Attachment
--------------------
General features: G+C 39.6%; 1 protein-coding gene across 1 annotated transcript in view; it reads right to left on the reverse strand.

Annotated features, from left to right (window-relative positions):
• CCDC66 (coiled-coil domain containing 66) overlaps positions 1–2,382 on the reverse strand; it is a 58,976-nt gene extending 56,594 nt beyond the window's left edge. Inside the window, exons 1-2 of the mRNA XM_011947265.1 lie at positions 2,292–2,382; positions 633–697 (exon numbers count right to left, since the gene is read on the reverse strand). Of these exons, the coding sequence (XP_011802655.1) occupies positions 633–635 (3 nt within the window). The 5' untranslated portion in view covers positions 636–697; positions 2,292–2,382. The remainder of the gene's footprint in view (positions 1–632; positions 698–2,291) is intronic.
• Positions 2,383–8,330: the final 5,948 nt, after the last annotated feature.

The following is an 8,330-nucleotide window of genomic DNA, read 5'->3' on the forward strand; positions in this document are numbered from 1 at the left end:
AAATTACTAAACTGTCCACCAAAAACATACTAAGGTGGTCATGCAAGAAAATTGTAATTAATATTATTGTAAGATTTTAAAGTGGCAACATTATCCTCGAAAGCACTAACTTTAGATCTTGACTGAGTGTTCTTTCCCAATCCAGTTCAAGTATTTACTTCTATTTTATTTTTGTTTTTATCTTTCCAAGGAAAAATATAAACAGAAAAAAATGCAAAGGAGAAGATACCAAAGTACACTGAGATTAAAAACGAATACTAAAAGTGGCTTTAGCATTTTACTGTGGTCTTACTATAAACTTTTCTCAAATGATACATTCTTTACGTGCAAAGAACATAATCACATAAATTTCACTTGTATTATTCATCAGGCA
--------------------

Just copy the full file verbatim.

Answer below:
General features: G+C 39.6%; 1 protein-coding gene across 1 annotated transcript in view; it reads right to left on the reverse strand.

Annotated features, from left to right (window-relative positions):
• CCDC66 (coiled-coil domain containing 66) overlaps positions 1–2,382 on the reverse strand; it is a 58,976-nt gene extending 56,594 nt beyond the window's left edge. Inside the window, exons 1-2 of the mRNA XM_011947265.1 lie at positions 2,292–2,382; positions 633–697 (exon numbers count right to left, since the gene is read on the reverse strand). Of these exons, the coding sequence (XP_011802655.1) occupies positions 633–635 (3 nt within the window). The 5' untranslated portion in view covers positions 636–697; positions 2,292–2,382. The remainder of the gene's footprint in view (positions 1–632; positions 698–2,291) is intronic.
• Positions 2,383–8,330: the final 5,948 nt, after the last annotated feature.

The following is an 8,330-nucleotide window of genomic DNA, read 5'->3' on the forward strand; positions in this document are numbered from 1 at the left end:
AAATTACTAAACTGTCCACCAAAAACATACTAAGGTGGTCATGCAAGAAAATTGTAATTAATATTATTGTAAGATTTTAAAGTGGCAACATTATCCTCGAAAGCACTAACTTTAGATCTTGACTGAGTGTTCTTTCCCAATCCAGTTCAAGTATTTACTTCTATTTTATTTTTGTTTTTATCTTTCCAAGGAAAAATATAAACAGAAAAAAATGCAAAGGAGAAGATACCAAAGTACACTGAGATTAAAAACGAATACTAAAAGTGGCTTTAGCATTTTACTGTGGTCTTACTATAAACTTTTCTCAAATGATACATTCTTTACGTGCAAAGAACATAATCACATAAATTTCACTTGTATTATTCATCAGGCA